Anne Verhallen, OMAFRA Soil Management Specialist – Horticulture
After heavy rains and wet soil conditions, questions come up about nitrogen. Is it still there? Should I add more?
Here comes the stock answer – It depends… Yes that seems to be a cop out but for good reason. There are a number of factors that come in to play here. Let’s take a closer look and then make some estimates.
The amount of nitrogen lost depends upon the amount that was in the nitrate form. Ammonium is held by the cation exchange complex and not lost. The conversion of ammonium to nitrate (a microbial process) is interrupted when the soil is saturated. Nitrate however can be lost through leaching and denitrification.
Nitrate leaching is the downward movement of nitrate ions. Nitrate is a soluble anion that is not held or retained by the soil. As more rainwater enters the soil it displaces water already in the soil downward, carrying any associated ions like nitrate. So how far has the nitrate leached? Work from the Cornbelt suggests that on silt loam or silty clay loam soils, an inch of water entering the soil (this is not an inch of rain since only a portion of the rain will soak in, especially when the soil is already wet) will only move nitrate down about 6 inches, due to the high water holding capacity of these soils. However, on a sandy soil an inch of water can move down a foot. Deeper rooted crops like tomatoes and corn have the ability to recapture this nitrate if growing conditions in the next month are good.
Of perhaps more concern is denitrification, if soils stay wet and are slow drying. Denitrification refers to the microbial process where a group of soil bacteria (facultative anaerobes) use nitrate as an oxygen source when the soil is saturated and has low levels of oxygen. When oxygen is taken from the nitrate in soil, nitrogen gas or/and nitrous oxide is produced and released to the atmosphere. The rate of denitrification is influenced by temperature, soil pH, energy sources (carbon etc) etc. There has been some research done to quantify the amount of denitrification that can happen, however the work was done primarily again in the Cornbelt so it is a very rough guide. Keep in mind that this refers to clay loam and silt loam soils that are saturated.
|Soil Temperature||Potential Denitrification Rate||Information Source|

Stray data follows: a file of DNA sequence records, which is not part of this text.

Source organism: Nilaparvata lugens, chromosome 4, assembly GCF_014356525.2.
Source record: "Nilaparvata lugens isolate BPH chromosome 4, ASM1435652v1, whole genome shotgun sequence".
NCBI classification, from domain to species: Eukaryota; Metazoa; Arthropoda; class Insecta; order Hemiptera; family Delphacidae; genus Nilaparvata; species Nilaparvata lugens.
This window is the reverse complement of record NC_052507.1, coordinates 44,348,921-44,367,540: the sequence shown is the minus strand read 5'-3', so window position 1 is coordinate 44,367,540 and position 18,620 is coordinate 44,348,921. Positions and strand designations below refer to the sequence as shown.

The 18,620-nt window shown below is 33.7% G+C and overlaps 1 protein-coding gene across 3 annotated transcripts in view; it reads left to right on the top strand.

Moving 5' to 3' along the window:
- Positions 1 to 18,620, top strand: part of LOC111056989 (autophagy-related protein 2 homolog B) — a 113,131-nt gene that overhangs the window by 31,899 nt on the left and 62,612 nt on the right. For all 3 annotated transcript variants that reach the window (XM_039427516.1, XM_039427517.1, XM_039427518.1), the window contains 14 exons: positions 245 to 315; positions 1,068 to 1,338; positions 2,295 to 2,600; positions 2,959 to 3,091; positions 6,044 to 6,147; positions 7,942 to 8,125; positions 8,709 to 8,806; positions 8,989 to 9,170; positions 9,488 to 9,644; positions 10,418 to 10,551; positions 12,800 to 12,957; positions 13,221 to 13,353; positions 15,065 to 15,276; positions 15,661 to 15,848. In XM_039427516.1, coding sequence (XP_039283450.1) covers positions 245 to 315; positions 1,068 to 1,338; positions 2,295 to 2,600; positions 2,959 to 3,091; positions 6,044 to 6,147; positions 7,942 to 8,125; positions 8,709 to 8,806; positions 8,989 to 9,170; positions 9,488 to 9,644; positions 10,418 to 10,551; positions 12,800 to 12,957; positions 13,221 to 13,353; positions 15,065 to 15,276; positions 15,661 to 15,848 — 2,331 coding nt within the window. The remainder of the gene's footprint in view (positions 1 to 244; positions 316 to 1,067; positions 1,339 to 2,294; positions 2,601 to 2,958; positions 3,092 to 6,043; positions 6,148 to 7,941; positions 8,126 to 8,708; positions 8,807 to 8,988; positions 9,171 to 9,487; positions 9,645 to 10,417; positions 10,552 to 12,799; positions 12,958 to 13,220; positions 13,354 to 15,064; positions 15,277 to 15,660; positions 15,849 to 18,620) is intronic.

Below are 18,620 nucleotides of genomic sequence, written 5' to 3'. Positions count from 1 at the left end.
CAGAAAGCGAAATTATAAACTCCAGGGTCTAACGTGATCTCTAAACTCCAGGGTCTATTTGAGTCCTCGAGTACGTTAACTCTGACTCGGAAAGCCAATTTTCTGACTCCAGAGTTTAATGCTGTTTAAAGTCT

|< 55 F||1 to 2 % per day saturated soil||Hoeft, Robert 2002, Nitrogen Loss for 2002. University of Illinois Pest & Crop Bulletin (5/3/02)|
|55 to 65 F||2 to 3 % per day saturated soil||Hoeft, Robert 2002, Nitrogen Loss for 2002. University of Illinois Pest & Crop Bulletin (5/3/02)|
|> 65 F||4 to 5 % per day saturated soil||Hoeft, Robert 2002, Nitrogen Loss for 2002. University of Illinois Pest & Crop Bulletin (5/3/02)|
|55 to 60 F||10 % when soil is saturated 5 days||University of Nebraska research reported by Sawyer, John 2001. Nitrogen Losses in 2001. Iowa State University. Integrated Crop Management Newsletter (6/18/01)|
|55 to 60 F||25 % when soil is saturated for 10 days||University of Nebraska research reported by Sawyer, John 2001. Nitrogen Losses in 2001. Iowa State University. Integrated Crop Management Newsletter (6/18/01)|
The lighter soils usually drain reasonably well but many of the heavy soils may continue to be wet. If denitrification is a concern, consider carefully the crop condition, field topography, amount and type of fertilizer applied and the rainfall pattern before deciding to add more nitrogen. The very nature of flooding or ponding is spatial in its variability. A number of years ago, sampling was done in Essex and Kent counties to track the nitrogen losses from heavy rainfall and water ponding in late June. The nitrate analysis suggested that there was very little impact or loss of nitrogen from the study areas. The ponded areas tended to have higher organic matter from years of erosion and were able to release more nitrogen. The key in that case was removing the excess water and getting oxygen back into the soil to reduce root damage.